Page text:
Starting a conversation with your employer now will put you at the front of the queue when the expected deluge arrives
Now is a good time to make a flexible working request.
Companies are bracing themselves for an influx of flexible working applications after working dads embraced new ways of working this year. Those that get their requests in now are likely to be at the front of the queue.
She explained that companies have three months to respond to a flexible working request. So if you make an application now it’ll have to be dealt with by mid January. Many companies are expecting the deluge of flexible working requests to kick in as Covid restrictions ease up in the spring.
She said many firms are open to flexible working now. The pandemic experience had left bosses questioning the value of paying office costs. And John Adams added that “the productivity argument has been silenced” given the growing number of studies showing productivity held up or even improved when employees worked from home.
As it stands the law only requires employers to respond to one flexible working application a year from each worker. And the employee must have been with the company for 26 weeks. That doesn’t mean a working dad can’t make multiple applications or ask for ongoing alterations to their place or hours of work. However, bosses are only compelled to respond once a year.
Emily Pritty’s advice was to have an informal conversation with your line manager about flexible working before filling out the paperwork. The application can refer to hours and/or place of work. There are many different forms of flexible work to consider including homeworking, condensed hours, term time working and job shares.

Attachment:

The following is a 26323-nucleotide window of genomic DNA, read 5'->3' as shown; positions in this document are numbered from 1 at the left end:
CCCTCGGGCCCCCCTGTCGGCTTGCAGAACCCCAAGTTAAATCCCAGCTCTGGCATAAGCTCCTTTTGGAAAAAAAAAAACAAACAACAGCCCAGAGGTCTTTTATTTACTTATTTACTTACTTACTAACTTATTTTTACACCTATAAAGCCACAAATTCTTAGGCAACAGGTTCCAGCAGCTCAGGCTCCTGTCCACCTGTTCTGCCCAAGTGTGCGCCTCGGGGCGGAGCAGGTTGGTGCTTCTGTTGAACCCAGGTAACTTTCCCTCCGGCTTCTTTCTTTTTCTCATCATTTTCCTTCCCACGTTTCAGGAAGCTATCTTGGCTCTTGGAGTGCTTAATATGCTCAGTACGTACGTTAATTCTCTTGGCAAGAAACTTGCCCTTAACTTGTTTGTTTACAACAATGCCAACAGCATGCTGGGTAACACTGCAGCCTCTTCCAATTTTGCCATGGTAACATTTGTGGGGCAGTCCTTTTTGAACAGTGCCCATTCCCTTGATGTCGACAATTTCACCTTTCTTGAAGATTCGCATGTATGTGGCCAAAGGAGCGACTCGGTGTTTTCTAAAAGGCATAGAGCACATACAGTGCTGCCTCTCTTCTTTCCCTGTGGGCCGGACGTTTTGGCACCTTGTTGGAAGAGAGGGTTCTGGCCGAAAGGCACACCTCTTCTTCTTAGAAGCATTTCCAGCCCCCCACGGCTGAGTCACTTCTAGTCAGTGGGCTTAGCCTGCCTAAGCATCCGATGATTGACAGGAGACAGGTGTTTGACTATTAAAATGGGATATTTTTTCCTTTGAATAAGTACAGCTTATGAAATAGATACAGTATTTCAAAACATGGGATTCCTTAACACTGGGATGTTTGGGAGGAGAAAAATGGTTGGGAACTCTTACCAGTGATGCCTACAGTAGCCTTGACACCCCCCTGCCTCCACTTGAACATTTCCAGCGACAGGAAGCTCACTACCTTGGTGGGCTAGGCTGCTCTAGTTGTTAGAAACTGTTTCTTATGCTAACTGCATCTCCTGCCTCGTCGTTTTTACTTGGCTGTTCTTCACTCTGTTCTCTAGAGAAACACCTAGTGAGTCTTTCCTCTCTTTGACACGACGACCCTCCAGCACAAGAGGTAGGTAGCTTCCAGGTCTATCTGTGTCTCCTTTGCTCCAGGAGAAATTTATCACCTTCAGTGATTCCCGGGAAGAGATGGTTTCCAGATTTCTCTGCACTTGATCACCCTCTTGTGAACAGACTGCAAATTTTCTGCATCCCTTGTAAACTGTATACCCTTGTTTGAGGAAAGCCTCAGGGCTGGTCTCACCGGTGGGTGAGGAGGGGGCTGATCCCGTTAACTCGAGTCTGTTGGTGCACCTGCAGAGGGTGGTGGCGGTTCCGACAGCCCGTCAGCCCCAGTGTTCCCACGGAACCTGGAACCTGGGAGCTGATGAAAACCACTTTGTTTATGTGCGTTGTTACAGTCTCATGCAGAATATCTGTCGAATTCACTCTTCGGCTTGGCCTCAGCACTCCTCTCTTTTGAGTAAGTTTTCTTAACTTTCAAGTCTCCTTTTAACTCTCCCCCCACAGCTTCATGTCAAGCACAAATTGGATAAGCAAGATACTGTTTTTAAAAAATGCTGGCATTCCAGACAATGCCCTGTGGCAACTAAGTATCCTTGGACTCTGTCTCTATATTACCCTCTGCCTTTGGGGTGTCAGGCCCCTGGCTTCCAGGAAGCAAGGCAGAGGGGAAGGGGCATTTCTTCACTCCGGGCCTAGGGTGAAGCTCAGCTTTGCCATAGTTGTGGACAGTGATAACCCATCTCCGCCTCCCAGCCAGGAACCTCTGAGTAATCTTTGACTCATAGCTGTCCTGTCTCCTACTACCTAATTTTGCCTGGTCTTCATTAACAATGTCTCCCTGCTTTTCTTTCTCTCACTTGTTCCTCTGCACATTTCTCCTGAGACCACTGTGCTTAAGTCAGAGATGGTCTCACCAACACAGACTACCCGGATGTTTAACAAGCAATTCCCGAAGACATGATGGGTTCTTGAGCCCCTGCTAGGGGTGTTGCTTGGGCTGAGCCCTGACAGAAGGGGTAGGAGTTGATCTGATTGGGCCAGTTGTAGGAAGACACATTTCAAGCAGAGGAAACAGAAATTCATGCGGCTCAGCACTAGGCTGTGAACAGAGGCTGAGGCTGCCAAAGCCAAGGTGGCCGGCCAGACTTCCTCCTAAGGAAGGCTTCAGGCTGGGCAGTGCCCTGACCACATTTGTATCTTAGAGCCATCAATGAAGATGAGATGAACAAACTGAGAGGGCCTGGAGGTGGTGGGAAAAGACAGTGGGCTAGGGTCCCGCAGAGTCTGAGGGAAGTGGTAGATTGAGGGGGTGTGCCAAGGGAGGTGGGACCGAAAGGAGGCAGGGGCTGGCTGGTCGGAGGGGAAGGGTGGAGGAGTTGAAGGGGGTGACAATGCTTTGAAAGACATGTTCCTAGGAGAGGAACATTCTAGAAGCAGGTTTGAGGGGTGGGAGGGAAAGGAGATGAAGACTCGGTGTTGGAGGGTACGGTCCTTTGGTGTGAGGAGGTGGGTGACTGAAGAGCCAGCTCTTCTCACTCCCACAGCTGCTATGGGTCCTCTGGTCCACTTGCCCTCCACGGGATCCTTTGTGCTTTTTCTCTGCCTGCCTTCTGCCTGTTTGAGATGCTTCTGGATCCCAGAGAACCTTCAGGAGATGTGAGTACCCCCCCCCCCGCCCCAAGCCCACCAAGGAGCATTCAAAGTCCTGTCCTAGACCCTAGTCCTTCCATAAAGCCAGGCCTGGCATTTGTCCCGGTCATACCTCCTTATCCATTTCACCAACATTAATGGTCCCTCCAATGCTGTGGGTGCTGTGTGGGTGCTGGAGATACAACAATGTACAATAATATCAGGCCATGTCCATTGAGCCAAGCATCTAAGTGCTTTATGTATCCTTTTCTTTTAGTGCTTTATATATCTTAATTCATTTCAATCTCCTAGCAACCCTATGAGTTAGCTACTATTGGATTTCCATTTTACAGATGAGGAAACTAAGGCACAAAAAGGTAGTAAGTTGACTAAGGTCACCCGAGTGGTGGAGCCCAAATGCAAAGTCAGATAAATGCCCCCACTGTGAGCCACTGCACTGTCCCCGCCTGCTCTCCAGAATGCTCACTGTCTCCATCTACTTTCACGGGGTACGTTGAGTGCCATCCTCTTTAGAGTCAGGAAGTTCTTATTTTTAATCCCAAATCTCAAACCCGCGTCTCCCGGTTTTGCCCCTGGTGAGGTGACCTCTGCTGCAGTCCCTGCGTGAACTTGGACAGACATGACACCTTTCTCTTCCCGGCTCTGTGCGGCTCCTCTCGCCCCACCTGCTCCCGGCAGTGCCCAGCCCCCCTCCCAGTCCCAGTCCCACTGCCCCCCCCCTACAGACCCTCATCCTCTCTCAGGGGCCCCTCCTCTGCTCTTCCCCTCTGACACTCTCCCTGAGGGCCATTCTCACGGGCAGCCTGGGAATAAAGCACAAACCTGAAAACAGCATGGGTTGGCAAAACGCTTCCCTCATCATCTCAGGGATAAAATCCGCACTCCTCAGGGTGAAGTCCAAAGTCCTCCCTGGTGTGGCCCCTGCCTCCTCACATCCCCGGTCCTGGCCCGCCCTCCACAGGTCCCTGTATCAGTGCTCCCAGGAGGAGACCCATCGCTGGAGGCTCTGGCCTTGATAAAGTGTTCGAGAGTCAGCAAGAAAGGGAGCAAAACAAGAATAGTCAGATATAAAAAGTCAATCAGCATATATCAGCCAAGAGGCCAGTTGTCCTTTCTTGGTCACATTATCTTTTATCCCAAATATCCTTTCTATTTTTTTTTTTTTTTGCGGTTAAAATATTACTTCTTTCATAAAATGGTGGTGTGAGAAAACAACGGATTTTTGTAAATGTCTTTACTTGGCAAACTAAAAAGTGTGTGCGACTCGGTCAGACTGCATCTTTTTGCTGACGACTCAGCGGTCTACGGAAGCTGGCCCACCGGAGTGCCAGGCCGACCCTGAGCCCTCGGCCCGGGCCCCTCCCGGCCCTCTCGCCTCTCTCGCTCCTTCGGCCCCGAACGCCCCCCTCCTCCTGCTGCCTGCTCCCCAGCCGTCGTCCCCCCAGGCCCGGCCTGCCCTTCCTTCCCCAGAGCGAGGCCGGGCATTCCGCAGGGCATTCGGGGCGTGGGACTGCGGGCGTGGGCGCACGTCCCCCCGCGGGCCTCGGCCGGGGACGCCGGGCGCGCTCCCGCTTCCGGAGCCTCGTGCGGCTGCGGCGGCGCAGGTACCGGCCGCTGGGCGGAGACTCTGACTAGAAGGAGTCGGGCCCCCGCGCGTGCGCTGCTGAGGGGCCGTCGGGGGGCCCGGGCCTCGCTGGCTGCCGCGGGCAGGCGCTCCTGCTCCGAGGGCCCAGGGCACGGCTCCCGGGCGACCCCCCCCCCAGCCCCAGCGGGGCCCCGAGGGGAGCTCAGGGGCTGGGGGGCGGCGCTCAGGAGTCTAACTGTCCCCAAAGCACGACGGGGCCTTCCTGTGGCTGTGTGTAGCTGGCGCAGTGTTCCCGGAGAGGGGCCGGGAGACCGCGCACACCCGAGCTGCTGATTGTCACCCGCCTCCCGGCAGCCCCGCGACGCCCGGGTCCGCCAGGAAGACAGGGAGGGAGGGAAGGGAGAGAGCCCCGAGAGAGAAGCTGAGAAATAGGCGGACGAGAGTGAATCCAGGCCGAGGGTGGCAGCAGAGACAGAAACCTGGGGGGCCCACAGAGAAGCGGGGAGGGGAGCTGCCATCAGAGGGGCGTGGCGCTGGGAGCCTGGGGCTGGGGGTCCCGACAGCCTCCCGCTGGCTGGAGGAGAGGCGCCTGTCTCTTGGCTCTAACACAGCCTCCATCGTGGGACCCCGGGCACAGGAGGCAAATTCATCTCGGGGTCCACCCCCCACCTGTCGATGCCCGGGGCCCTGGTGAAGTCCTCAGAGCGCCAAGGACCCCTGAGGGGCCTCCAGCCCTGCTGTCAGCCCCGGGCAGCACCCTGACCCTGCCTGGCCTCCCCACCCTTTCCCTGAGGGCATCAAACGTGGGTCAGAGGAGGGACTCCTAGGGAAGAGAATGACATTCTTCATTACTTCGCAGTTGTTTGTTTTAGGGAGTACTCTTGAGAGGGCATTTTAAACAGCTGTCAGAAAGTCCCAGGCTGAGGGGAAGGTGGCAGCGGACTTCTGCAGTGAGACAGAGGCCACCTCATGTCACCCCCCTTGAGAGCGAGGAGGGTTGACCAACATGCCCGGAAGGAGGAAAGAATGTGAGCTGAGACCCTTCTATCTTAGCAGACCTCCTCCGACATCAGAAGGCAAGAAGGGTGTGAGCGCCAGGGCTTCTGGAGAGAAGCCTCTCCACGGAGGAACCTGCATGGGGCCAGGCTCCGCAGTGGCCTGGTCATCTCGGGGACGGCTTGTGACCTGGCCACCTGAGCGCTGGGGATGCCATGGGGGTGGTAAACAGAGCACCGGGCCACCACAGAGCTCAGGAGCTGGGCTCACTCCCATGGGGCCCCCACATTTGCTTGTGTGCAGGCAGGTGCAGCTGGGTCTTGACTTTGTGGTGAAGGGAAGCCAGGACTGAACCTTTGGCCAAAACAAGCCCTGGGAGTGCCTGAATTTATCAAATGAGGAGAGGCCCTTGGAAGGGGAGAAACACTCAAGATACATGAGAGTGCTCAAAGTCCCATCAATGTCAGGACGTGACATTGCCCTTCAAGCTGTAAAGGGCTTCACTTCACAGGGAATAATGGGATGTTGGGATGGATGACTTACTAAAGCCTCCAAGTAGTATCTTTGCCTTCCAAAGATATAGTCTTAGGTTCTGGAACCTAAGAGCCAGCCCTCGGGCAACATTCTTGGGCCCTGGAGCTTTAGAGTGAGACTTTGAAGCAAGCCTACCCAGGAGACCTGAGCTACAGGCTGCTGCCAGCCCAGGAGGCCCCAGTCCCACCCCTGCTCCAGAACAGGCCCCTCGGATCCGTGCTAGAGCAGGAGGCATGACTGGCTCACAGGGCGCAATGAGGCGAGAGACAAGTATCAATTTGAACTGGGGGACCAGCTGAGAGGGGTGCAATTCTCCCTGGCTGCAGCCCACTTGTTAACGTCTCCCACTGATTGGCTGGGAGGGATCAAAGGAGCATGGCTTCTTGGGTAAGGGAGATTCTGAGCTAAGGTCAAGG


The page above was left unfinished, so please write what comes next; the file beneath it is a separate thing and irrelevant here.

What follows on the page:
Responding to a question about encouraging small and medium sized businesses to embrace flexible working Pritty explained that the positives apply no matter the size of the company. Employees are more committed and more productive if they work flexibly.
She said enquiries to the Working Families advice line had quadrupled at the start of the pandemic. The charity is still busy. She said just this week she’d received three enquiries from working dads. Each had asked about flexible working to cope with childcare issues and their employers had told them to ‘just deal with it’. “Increasingly fathers are getting penalised for childcare,” she said. “It’s a perverse sort of gender equality when everyone is getting penalised equally”.